Coping Effectively With Anxiety – Week 6 of Trauma Recovery Group

To read Week 1, click Here.
To read Week 2, click Here.
To read Week 3, click Here.
To read Week 4, click Here.
To read Week 5, click Here.

If you suffer from anxiety, I suspect you’ll connect with this post.  Although I have come so far in my recovery from Borderline Personality Disorder and am now working on coping with PTSD (Post Traumatic Stress Syndrome) symptoms in a trauma recovery group, I naturally suffer from time to time from anxiety.

Because I have chosen to face things that I had a habit of denying and pretending didn’t happen, my body and mind have been responding.  I’ve had anxiety. Why am I personally anxious? I have a number of reasons, including that the 8-week group I am in is going to end next week (at 7 weeks) because the doctors said we covered all of the material.  I was triggered by having to share and record my story again this past Wednesday in the group, a friend is coping with cancer, and some other random issues.  I like, everyone else, has “real life” stuff going on, and not all of it is rainbows and unicorns.

Most of us who are emotionally sensitive become concerned and dysregulated when we feel anxious, and I am no exception. The difference is in how I cope more effectively now than I have in the past.

The emotion of anxiety can be so overwhelming, frightening, and feel so urgent.  We can be tricked into believing we are going crazy, losing our minds, or that we will never know what it is like to feel calm again.  Of course, like any emotion, anxiety eventually subsides and we feel better again.

But, when you have BPD or are otherwise challenged with regulating your emotions and are in the thick of an anxiety attack or anxious days, it can be very hard to remember this, let alone believe it.  This is why we must turn to the self-talk of our Wise Mind (a DBT – Dialectical Behavior Therapy) concept.

We must remind ourselves of certain truths that will not only calm us in the moment but that can also affect our nervous system in such a way that lessens our time of suffering in the anxious state.

Anxiety is there to protect and serve us in reality. It is a primitive, very natural response to perceived danger.  The word perceived is important here, because the brain responds to danger whether it is real and in front of our faces or whether we have gotten ourselves worked up over future worries and “what-ifs?” or thinking about past times when we were hurt or victimized.

It would behoove us to befriend anxiety (yes, befriend it) when it arrives and to be curious about it’s presence, because unfortunately resisting, denying, and trying to fight anxiety, which is often the tendency since it is uncomfortable and unwanted, only make things worse. We only get more tense in our muscles and more frustrated as the anxious feelings linger rather than subside.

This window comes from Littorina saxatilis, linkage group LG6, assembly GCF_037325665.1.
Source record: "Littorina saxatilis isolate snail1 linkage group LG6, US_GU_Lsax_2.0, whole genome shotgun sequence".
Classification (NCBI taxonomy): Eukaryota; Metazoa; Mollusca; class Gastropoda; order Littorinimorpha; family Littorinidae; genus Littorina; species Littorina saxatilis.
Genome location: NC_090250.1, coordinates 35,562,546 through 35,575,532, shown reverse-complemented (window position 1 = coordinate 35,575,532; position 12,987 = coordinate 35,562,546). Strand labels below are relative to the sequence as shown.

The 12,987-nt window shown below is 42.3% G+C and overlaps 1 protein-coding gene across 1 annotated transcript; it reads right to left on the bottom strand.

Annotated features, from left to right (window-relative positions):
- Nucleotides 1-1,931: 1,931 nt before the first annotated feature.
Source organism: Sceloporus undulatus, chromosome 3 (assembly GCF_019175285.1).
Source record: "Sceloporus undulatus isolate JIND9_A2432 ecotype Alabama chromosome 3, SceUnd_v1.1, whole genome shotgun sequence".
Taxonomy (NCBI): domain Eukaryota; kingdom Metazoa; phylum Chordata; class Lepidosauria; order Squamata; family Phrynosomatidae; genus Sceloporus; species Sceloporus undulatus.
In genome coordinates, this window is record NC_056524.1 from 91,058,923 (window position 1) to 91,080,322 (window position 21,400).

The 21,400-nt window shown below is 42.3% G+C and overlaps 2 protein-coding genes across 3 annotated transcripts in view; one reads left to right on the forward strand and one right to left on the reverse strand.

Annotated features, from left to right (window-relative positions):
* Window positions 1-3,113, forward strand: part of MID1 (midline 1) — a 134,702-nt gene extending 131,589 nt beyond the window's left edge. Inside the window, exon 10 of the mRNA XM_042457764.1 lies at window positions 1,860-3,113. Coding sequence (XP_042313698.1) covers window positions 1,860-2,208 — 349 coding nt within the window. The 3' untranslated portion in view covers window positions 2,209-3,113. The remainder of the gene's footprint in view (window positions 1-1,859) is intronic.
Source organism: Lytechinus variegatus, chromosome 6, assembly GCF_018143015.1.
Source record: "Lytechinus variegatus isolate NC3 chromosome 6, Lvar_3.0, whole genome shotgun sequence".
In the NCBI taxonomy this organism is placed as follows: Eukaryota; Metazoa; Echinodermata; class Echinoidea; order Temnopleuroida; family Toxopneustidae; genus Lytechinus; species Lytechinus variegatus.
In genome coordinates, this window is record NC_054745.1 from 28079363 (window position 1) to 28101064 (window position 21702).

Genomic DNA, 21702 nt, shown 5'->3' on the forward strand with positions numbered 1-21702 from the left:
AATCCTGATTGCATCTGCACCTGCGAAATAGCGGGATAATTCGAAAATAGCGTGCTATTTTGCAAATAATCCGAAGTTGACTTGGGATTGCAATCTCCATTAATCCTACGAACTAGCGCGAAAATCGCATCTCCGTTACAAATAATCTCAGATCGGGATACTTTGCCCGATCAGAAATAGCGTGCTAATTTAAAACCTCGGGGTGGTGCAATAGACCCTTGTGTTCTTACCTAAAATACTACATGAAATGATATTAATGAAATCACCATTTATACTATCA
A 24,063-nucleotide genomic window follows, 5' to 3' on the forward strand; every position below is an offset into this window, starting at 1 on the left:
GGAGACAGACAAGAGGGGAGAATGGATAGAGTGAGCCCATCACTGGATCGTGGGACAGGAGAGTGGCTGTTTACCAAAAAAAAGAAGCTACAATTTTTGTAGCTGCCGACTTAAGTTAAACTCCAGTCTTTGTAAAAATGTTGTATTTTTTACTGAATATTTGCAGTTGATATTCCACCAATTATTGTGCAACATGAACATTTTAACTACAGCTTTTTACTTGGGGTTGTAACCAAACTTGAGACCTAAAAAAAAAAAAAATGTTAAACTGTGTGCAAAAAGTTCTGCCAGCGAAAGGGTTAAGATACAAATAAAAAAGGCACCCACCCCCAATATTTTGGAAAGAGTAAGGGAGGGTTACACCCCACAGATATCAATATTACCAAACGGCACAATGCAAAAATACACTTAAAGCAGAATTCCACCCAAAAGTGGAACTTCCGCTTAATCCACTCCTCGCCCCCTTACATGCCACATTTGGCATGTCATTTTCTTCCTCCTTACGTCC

But we can take a different approach that helps us to stop the process in it’s tracks. Although it takes time for the physiological aspects to balance out again, we can reduce the amount of time we suffer with the emotion of anxiety.  I mentioned earlier that we can start by reminding ourselves of some truths.  Here are somethings we can say to ourselves when feeling very anxious:

  • I am safe. This is only an anxiety attack.
  • These are just thoughts. Not all thoughts are true. I don’t have to run with them.
  • I notice the tension in my __________ (stomach, shoulder muscles, neck), and I know this is my body’s reaction to stress and anxiety. What can I do to help relax?  (Then do those safe activities, i.e. a hot shower, a massage if possible, go for a walk, do a body tension and relaxation guided exercise from YouTube or a CD.)
  • This is my body and mind having a normal reaction to protect me. If I can convince it that I am safe by breathing slowly, using self-talk, and self-soothing, I can reduce the duration of this episode.
  • This is going to pass, and I can ride the wave until it does.

The calmer we can get ourselves, the sooner the anxiety will subside. I’ve learned this the hard way many times. Trying to fight and resist and getting upset while engaging thoughts like: “Oh no, not again. I can’t BELIEVE I’m having anxiety again! Why?! I hate this!” only fuels the anxiety.

Those thoughts may (and likely will) come, but we need to make the conscious choice to sit down, close our eyes, start breathing slowly, and using Wise Mind self-talk to slow things down.

This too shall truly pass.  You can ride the wave of emotion and watch it reach it’s peak and then come back down again. It always does, even in those times when this is hard to remember and believe.

I hope this helped you in some way.

More soon,

To Read Week 8 (there is no Week 7 post), click HERE.

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